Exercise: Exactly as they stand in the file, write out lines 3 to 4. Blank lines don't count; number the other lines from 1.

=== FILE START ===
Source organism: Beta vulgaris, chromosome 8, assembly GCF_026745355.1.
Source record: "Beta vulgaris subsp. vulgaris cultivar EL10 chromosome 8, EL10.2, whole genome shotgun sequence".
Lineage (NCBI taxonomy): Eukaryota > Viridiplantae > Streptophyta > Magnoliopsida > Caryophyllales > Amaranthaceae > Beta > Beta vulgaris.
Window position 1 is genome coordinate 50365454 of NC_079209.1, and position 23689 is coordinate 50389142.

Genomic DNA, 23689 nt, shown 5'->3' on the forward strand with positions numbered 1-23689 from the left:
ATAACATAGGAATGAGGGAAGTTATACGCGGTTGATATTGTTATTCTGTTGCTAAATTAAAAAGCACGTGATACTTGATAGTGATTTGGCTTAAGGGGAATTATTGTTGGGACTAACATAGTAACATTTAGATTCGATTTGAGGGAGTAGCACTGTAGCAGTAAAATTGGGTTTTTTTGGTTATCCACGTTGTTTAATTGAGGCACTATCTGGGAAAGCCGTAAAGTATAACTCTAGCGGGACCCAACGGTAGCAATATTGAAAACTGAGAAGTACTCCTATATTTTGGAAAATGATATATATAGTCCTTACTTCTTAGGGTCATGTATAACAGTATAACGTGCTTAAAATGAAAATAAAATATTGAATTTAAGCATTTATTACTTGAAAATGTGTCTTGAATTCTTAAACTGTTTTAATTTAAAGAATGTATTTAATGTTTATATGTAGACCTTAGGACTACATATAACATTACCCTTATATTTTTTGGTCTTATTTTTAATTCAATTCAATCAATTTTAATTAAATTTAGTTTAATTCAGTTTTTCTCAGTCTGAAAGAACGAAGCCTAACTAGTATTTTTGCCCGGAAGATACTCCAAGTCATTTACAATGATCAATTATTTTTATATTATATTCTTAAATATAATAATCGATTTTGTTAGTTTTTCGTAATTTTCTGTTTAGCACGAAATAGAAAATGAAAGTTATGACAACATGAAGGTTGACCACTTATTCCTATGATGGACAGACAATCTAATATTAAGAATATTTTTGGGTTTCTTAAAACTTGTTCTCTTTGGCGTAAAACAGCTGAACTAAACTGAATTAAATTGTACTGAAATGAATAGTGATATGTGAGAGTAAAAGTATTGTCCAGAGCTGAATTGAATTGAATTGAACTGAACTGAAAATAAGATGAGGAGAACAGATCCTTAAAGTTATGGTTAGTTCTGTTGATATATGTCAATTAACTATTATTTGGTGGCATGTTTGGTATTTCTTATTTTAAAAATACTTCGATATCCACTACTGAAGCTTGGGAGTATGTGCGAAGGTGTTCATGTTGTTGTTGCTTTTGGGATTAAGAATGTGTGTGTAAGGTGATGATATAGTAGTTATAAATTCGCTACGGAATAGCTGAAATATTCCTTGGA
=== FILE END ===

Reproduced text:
Lineage (NCBI taxonomy): Eukaryota > Viridiplantae > Streptophyta > Magnoliopsida > Caryophyllales > Amaranthaceae > Beta > Beta vulgaris.
Window position 1 is genome coordinate 50365454 of NC_079209.1, and position 23689 is coordinate 50389142.